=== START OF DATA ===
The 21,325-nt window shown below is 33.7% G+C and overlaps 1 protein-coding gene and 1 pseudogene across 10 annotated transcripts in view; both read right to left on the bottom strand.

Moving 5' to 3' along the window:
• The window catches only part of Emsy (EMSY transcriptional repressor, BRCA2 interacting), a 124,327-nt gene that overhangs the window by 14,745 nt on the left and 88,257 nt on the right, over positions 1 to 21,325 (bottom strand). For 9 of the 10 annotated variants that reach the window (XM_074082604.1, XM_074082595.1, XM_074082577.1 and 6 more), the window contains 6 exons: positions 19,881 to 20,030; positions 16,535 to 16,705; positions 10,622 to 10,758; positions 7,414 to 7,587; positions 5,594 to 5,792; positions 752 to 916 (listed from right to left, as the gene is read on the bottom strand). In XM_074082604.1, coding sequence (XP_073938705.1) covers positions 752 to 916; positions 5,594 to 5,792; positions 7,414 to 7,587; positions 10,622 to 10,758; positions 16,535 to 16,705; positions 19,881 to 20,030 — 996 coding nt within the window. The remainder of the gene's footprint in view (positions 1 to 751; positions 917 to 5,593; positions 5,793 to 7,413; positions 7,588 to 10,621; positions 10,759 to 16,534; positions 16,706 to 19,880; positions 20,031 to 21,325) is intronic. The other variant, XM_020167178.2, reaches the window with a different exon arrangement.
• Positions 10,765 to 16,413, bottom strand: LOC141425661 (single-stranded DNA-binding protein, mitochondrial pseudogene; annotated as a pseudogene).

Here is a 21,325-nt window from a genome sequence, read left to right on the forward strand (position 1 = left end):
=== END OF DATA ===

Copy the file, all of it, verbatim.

The 21,325-nt window shown below is 33.7% G+C and overlaps 1 protein-coding gene and 1 pseudogene across 10 annotated transcripts in view; both read right to left on the bottom strand.

Moving 5' to 3' along the window:
• The window catches only part of Emsy (EMSY transcriptional repressor, BRCA2 interacting), a 124,327-nt gene that overhangs the window by 14,745 nt on the left and 88,257 nt on the right, over positions 1 to 21,325 (bottom strand). For 9 of the 10 annotated variants that reach the window (XM_074082604.1, XM_074082595.1, XM_074082577.1 and 6 more), the window contains 6 exons: positions 19,881 to 20,030; positions 16,535 to 16,705; positions 10,622 to 10,758; positions 7,414 to 7,587; positions 5,594 to 5,792; positions 752 to 916 (listed from right to left, as the gene is read on the bottom strand). In XM_074082604.1, coding sequence (XP_073938705.1) covers positions 752 to 916; positions 5,594 to 5,792; positions 7,414 to 7,587; positions 10,622 to 10,758; positions 16,535 to 16,705; positions 19,881 to 20,030 — 996 coding nt within the window. The remainder of the gene's footprint in view (positions 1 to 751; positions 917 to 5,593; positions 5,793 to 7,413; positions 7,588 to 10,621; positions 10,759 to 16,534; positions 16,706 to 19,880; positions 20,031 to 21,325) is intronic. The other variant, XM_020167178.2, reaches the window with a different exon arrangement.
• Positions 10,765 to 16,413, bottom strand: LOC141425661 (single-stranded DNA-binding protein, mitochondrial pseudogene; annotated as a pseudogene).

Here is a 21,325-nt window from a genome sequence, read left to right on the forward strand (position 1 = left end):